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A Lesson Before Dying The abundance of situations in A Lesson Before Dying that provoke the analysis and correlation of communication theories make it difficult to select one example. However, I feel that when Grant finds himself watching his students saw wood outside causing him to reflect upon past visits with his old teacher, Matthew Antoine, is a particularly lucid example of both Symbolic Interaction Theory and Cognitive Dissonance Theory. The explanation of these theories in relation to this scenario will ultimately reveal the high level of awareness and intelligence in Grant, proving that he is a far superior being than he is given credit for. As West and Turner explain in their text, Introducing Communication Theory, Symbolic Interaction Theory is one explanation of what motivates people to act (2010). We assign meaning to people, things, and events, and our actions are based off of these symbolic meanings. Language is used to negotiate these agreed upon meanings in communication with others as well as self-talk, or private thought (West, & Turner, 2010). Additionally, Meade, creator of this theory, introduced the three key elements of Symbolic Interaction, mind, self, and society (West, & Turner, 2010), which prompts my example in A Lesson Before Dying that seeks to relate this theory. In the scenario previously mentioned, Grant is engaging in the first key element of symbolic interaction- Mind. By watching his students saw wood and considering how his teacher did the exact same thing for several years prior, Grant is role taking by symbolically placing himself in the imagined self of his teacher. As his thoughts continue, Grant is reminded of what Matthew often told his class: They would all end up dying violently or becoming vicious beasts, thus initiating the Pygmalion Effect within

2 the second key element of symbolic interaction. The Pygmalion Effect suggests that one’s actions are governed by the expectation that someone else has for them (West, & Turner, 2010). Because Matthew treated his students in the way that he predicted they would turn out, they fulfilled this expectation and did die violently, or became criminals and vicious beasts. The same is true with Grant, his teacher told him that he was the exception, and treated him as such, going to great lengths to educate him as much as he could. Grant responded to this by becoming a superior student and going on to higher education at a University. In both situations, the importance of meaning is evident, and is one of the fundamentals of Symbolic Interaction Theory (West, & Turner, 2010). Grant’s awareness of the mind and self distinguish him from the rest of his peers, though he is not recognized for this as an adult. When Grant describes his past visits with Matthew once he had retired and Grant had replaced him, their every conversation alludes to the importance of meaning. They are both aware and understand what is said, and what is meant. Without this consensus, the meaning of their conversation would be lost. Additionally, in the conversations they have, Matthew provokes dissonance within Grant. Their conversations often revolve around Matthew wishing he would have left, but did not, and that Grant should have left, and still can. This displays perfectly an example of Cognitive Dissonance Theory, a theory that realizes the human desire to seek consistency, and that we will take action in order to reduce psychological inconsistencies (West, & Turner, 2010). Grant may not be particularly happy with his job, but he makes himself believe that he has a purpose, and justifies his reasoning for coming back and staying in the town he grew up in. As Matthew brings up the topic of leaving the town and why Grant should go, cognitive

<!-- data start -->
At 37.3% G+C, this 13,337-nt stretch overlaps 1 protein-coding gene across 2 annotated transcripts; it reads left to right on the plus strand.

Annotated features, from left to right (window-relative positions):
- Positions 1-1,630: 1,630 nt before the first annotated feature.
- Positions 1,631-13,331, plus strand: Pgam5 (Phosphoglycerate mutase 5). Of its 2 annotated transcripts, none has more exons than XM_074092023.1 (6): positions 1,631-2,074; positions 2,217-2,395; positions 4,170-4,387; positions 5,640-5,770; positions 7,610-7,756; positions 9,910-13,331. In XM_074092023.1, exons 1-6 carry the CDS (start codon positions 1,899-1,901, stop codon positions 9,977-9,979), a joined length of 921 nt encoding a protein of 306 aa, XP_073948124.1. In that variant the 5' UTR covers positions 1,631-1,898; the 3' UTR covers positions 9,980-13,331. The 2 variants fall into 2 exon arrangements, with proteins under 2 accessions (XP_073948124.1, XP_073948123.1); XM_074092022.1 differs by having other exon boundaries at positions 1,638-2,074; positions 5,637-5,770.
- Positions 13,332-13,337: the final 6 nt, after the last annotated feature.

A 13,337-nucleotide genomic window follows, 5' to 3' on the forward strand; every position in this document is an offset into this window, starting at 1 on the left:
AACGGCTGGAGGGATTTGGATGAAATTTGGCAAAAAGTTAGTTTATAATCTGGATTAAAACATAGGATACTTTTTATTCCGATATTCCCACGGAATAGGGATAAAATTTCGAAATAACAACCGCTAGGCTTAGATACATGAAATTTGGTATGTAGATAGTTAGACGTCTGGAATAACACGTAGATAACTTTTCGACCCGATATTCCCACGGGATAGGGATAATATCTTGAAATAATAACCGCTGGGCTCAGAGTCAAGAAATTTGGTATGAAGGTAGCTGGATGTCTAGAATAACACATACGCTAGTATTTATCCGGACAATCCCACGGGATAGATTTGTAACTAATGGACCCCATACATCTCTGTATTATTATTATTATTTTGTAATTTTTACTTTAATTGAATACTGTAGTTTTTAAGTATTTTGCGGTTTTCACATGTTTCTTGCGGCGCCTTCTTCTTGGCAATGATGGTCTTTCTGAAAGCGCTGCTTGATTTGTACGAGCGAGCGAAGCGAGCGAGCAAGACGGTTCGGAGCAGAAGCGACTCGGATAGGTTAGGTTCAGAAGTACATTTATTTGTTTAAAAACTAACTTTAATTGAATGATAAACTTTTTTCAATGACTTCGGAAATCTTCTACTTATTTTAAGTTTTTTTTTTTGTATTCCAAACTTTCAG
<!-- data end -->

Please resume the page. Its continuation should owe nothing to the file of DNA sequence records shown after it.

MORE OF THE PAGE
3 dissonance is created as Grant begins to question why he is still there, and if he is even making a difference in his students’ lives. In order to bring back a state of consonance, Grant changes his thoughts and beliefs, and begins to consider leaving and starting a new life somewhere else with Vivian. Rather than changing his beliefs to reflect his actions in staying in the same town, Grant evaluates what is truly the better option, changes his beliefs to match it, and then begins to take action to bring consistency back within himself. Many of the people that live in the town justify why they have stayed there and have made themselves believe it is what they want. This parallel shows Grant’s progression towards self-betterment, in which awareness and intelligence are necessary components. I find these examples compelling due to the discovery of their accessibility in everyday life. Often masked in a different context, similar situations occur all the time and I find it interesting to consider how these issues are dealt with. Frequently, concepts are easily understood when they can be related to on a personal level. I can relate to some of the issues Grant is going through, and am surprised that these theories are also applicable to situations I have been in. In A Lesson Before Dying, the students and Matthew are not Grant’s only dilemmas, but they are an important piece in his personal journey. Through the lens of Symbolic Interaction Theory and Cognitive Dissonance Theory, we can better appreciate the thoughts and struggles Grant is going through, consider them commending rather than suppressing, and are now able to understand and explain similar situations and reactions in our own lives.


Works Cited West, R., & Turner, L. (2010). Introducing communication theory. New York, NY: McGraw-Hill.

A Lesson Before Dying  

applying communication theory to A Lesson Before Dying